Do not attempt restaurant meals or anything else unduly challenging with a toddler. You will both end up frustrated.
Playground meet-ups are a safer bet.
10. Plan for plenty of unstructured time outside. Exposure to daylight will help to reset your child's body clock, as does ample opportunities for exercise.
11. Check with your pediatrician to see if melatonin is safe to use. It can be a miracle for resetting bedtime either when you arrive or when your return home, depending on which direction you are flying, but not all health care professionals feel it is safe.
If your healthcare provider approves, I recommend the Tired Teddies brand because it's a lower dose of melatonin than any other I've found, just 0.3 mg versus 1 mg or more. And oftentimes, just a half a tablet suffices for my six-year-old. Try a half and see if it works for your child.
Likewise, check with your pediatrician if you are considering using Benadryl to initiate a nap or a bedtime -- some children get ramped up instead of sleepy from it. Try it at home before you try it during travel, just in case things go terribly wrong.
And along with the flight recommendations, if your child suffers from motion sickness (whether car, plane, or boat) -- as my nine-year-old does -- check out Dramamine chewables. They have been life changing for us. Just make sure to give the medication 45 minutes prior to travel.
12. Go with the flow. If your child is up at 3 am bright-eyed and bushy-tailed, you can keep the lights off and try to be boring but at some point, you may have to face the inevitable and get up too. Or offer screen time in these special circumstances to save yourself -- you will go back to the old rules once you get home.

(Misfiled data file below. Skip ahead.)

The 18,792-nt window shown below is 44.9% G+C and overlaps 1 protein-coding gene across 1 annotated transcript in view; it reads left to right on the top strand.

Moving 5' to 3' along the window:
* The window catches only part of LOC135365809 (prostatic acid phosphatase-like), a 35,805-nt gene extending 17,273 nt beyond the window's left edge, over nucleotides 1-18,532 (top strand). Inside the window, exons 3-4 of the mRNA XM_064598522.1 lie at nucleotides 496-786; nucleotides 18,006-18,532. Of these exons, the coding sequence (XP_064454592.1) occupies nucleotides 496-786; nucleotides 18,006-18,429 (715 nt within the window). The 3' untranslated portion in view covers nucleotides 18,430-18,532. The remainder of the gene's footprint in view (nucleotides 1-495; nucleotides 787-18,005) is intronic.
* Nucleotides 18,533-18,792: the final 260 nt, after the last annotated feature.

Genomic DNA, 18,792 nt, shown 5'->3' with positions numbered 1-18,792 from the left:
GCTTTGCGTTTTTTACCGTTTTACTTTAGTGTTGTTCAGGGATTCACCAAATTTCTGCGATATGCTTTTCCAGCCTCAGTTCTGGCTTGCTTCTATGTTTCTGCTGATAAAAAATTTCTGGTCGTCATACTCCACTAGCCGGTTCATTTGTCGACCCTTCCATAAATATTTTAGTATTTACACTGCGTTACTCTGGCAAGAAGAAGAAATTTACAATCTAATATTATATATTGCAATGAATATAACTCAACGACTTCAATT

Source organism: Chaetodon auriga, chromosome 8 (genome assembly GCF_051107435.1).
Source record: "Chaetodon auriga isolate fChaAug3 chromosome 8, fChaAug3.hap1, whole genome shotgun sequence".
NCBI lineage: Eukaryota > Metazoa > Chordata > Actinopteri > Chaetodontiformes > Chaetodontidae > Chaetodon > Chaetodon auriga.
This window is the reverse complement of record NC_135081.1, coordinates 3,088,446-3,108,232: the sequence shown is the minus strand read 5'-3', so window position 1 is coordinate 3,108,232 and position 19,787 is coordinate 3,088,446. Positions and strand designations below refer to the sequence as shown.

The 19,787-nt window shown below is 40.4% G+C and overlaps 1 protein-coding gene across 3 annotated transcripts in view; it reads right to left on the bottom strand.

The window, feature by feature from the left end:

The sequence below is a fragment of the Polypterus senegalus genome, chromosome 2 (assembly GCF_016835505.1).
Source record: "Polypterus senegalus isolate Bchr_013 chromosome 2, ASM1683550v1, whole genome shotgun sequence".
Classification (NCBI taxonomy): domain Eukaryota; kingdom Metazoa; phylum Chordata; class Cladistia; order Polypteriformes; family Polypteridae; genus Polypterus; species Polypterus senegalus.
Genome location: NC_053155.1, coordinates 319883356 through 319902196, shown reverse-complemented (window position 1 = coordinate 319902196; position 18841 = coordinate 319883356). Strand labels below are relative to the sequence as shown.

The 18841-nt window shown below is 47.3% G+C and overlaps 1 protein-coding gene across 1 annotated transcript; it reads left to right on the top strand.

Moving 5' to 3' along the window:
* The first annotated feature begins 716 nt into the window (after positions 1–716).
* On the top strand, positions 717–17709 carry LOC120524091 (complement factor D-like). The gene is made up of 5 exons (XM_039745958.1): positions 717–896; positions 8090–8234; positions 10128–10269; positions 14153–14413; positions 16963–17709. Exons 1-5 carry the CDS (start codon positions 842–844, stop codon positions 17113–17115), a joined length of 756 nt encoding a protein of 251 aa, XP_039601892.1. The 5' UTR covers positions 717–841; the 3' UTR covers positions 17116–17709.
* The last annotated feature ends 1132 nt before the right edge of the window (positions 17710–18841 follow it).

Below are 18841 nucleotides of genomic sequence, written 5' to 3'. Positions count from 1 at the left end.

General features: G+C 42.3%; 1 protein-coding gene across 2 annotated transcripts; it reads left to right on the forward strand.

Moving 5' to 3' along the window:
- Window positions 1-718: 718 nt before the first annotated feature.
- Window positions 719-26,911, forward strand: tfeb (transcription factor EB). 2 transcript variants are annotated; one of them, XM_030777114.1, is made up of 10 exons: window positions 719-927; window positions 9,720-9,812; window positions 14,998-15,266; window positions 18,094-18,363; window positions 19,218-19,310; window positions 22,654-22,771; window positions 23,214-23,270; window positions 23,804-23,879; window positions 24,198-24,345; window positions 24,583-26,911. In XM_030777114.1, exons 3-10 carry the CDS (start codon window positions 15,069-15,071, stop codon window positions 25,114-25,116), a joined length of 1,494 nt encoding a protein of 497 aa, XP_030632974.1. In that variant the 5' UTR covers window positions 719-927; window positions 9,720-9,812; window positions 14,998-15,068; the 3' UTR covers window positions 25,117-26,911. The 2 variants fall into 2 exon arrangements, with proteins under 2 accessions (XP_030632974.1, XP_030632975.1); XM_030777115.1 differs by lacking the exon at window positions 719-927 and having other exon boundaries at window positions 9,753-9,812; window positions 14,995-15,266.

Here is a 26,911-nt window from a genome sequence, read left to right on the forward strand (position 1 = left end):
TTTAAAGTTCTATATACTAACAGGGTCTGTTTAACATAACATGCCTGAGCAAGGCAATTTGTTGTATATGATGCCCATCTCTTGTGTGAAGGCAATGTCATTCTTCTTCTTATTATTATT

13. When you get back home, you may have to ease gently back into the old schedule but be sure to immediately go back to the old sleep rules -- if you didn’t bed share before, end it immediately. If you only feeding once at night before the trip, go back to that.
A friend talks about the “half-life of vacation” -- if you were gone 10 days, expect 5 days to return to baseline. But the more time zones you crossed, and the more exceptions you made to sleep rules, the longer it will take to get back to normal. Don’t panic. Just stay consistent. Things will eventually go back to normal.
14. And finally, someone asked me “ShouId I take my baby to see family in Europe?” This was a question I asked myself, and my “baby” isn’t a baby!
There’s no one right answer to this question, of course. That said, consider that we have all been locked down for a very long time, and most of us have desperately missed seeing our loved ones. Many of you have babies and toddlers that have never met close family members in person. And we don't know what the future holds, especially in terms of the virus but also, in general in life. I’m the first to say that sleep is important… but so is living fully. Life is short. It’s okay to make exceptions to the rules sometimes. Just get back to them as quick as you can.
If you are struggling to get your child's sleep on track, you aren't alone. Set up a free chat and find out how to get your family the sleep you deserve. Good sleep is everything.
Abby Wolfson is a pediatric nurse practitioner, certified child sleep consultant and former NICU nurse. She divides her time between Brooklyn, NY and San Miguel de Allende, Mexico.